Alexander Lonquich piano
Recorded November 2008 at Auditorio Radio Svizzera, Lugano
Engineer: Stephan Schellmann
Produced by Manfred Eicher
Alexander Lonquich follows up Plainte Calme, an all-French program that introduced ECM listeners to this erudite German pianist, with a pairing from which New Series aficionados are sure to derive much pleasure. Composers Robert Schumann and Heinz Holliger may have intersected more recently on Aschenmusik, but here’s where it all began.
Schumann’s 1838 Kreisleriana and Holliger’s 1999 Partita share much in common. Both bear dedications to pianists (Schumann’s to Frédéric Chopin and Holliger’s to András Schiff), both are overflowing with ideas, and both immerse themselves in narrative to the last measure. Lonquich traverses the original 1838 version of the Kreisleriana, which, according to the composer, was “heavily revised,” many of its intricacies elided or otherwise obscured in its now-standard 1850 print. Lonquich notes an ego shift from the pianistic Schumann to the symphonic Schumann, but argues for the psychic exactitude of the earlier version, less glossed by a man rightly concerned with his public image. Indeed, the later changes “sacrificed many subtleties to the need for simplicity and clarity,” making the Kreisleriana, in modern parlance, more user-friendly.
Schumann’s wildly popular performance piece presents to us, as Hans-Klaus Jungheinrich notes in the CD booklet, “the dark, nocturnal sides of romanticism: wild dreams, phantasms, obsession, insanity.” Taking E. T. A. Hoffmann’s The Life and Opinions of the Tomcat Murr and its protagonist, Johannes Kreisler, as inspiration (the novel shares another ECM connection with György Kurtág, whose Hommage à R. Sch. also makes reference), the music reveals a growing dissatisfaction with what Schumann saw as the piano’s limitations. Not that we have reason to agree. The sweeping cascades that open the collection make for some invigorating listening. From cautious steps to headlong rush, we are led up spiral staircases and over archways, following Lonquich’s expert navigations of quietude interspersed with flushes of activity. With such a robust palette at our scrutiny, there’s plenty to pique the interest of repeat customers—whether in the reflective fourth movement (every bit as enchanting as Beethoven’s Moonlight Sonata) or in the sportive seventh—all the way to the curlicue finish.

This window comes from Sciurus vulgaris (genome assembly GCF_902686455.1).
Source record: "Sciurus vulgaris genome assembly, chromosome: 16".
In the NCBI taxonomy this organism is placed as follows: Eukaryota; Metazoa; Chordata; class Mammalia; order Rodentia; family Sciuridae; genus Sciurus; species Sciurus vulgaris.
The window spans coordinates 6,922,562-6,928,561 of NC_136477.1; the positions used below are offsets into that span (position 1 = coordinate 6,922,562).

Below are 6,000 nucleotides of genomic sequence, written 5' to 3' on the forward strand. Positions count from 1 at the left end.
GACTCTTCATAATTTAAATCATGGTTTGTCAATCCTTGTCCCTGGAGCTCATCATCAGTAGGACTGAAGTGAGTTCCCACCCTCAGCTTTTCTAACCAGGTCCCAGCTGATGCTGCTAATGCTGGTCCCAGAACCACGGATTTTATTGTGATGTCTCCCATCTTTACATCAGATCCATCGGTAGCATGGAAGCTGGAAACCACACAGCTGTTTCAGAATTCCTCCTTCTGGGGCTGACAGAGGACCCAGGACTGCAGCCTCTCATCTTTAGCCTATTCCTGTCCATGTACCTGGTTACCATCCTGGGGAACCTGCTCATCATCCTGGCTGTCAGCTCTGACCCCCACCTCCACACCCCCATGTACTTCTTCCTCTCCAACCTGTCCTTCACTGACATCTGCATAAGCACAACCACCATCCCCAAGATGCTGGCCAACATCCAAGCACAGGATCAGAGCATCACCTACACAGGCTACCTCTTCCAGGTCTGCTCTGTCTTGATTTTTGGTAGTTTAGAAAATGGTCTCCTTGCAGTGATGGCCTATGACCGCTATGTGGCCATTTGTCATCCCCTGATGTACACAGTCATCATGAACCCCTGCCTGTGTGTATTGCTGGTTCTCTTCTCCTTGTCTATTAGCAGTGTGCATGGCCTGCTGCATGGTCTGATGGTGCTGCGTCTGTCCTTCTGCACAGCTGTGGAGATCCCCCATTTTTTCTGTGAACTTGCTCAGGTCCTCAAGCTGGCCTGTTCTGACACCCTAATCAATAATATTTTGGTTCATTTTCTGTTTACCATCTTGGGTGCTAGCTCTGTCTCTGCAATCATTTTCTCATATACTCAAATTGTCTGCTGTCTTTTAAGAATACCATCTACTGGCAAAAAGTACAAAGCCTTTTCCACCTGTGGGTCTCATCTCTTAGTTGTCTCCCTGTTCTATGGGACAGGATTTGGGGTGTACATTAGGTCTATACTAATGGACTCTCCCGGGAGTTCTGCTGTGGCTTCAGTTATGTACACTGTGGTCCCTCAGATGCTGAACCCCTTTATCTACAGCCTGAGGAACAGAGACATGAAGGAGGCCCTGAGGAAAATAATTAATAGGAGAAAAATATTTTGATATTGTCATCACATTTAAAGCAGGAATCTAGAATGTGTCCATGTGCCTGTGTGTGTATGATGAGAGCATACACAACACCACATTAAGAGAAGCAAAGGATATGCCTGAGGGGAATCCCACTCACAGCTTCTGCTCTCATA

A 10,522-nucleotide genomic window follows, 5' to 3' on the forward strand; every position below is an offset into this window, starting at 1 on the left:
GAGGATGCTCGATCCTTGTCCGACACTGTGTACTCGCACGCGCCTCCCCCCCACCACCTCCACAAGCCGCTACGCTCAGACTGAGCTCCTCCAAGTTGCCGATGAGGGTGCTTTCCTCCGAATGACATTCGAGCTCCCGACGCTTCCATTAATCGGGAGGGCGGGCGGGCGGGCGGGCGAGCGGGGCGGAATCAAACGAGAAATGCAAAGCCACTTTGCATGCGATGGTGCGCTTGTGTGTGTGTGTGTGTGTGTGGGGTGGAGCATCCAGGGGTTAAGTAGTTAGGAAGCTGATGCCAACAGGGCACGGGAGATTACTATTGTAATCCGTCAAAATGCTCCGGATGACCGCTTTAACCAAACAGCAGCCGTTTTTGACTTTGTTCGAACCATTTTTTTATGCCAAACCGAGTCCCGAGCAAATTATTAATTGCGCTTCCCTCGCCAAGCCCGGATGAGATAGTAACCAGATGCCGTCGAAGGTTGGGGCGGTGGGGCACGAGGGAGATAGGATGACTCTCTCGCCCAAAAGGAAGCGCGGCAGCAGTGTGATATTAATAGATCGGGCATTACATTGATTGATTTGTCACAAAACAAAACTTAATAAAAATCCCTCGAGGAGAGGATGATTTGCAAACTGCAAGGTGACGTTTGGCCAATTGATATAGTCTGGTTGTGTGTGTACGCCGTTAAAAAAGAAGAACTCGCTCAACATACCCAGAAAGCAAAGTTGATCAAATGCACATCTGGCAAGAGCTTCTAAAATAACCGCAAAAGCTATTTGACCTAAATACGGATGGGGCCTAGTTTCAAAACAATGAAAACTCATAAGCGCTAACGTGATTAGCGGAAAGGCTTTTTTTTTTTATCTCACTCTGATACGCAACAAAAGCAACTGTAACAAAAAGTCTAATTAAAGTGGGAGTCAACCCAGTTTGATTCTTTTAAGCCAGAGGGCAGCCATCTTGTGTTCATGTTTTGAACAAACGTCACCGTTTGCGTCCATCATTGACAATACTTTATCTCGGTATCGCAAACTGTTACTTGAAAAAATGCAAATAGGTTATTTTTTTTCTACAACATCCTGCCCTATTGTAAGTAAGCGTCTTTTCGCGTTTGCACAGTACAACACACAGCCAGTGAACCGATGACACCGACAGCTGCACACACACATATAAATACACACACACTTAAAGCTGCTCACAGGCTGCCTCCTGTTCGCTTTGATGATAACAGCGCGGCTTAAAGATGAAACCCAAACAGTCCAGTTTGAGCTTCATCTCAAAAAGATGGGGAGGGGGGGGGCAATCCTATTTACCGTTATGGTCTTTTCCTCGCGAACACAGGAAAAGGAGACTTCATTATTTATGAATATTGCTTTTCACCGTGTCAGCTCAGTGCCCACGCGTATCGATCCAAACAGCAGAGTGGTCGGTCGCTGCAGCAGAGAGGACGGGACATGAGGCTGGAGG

Schumann has long occupied the “true center” of Holliger’s music thoughts, and in the Partita it’s easy to see why. Jungheinrich argues for a romantic affinity in Holliger’s penchant for the “fractured and insecure,” a characterization that in this instance takes sometimes wistful, sometimes complex form. If the title seems to cast its net over Schumann into Bach, it’s only because it seeks a structural traction in the face of romanticism’s self-deprecating infrastructures. Shuffled into the usual Prelude, Fugue, and Chaconne—all of which reflect Holliger’s prodigious ability to twist templates into deeply personal effects—are a few brilliant additions. Most notable are two Intermezzi marked “Sphynxen für Sch.” These achieve the cavernous atmosphere of their namesake by strumming inside the piano, sometimes in the barest whisper of skin on string, amid a pollination of microscopic adjustments. Another clever insertion is the “Csárdás obstiné,” a strangely beguiling vignette of interlocking helixes that seems a nod to Franz Liszt: an intriguing choice, given the complicated nature of Liszt’s relationship with Schumann. Such strategies, however, are to be expected of Holliger, a composer who has always indulged in a wry sense of patterning.
In addition to being a unique recital performed by its ideal interpreter, this is one of the finest pianos ECM has ever recorded. The instrument simply shines at Lonquich’s fingertips, as if eager to feast on every note until only resonant midden remains.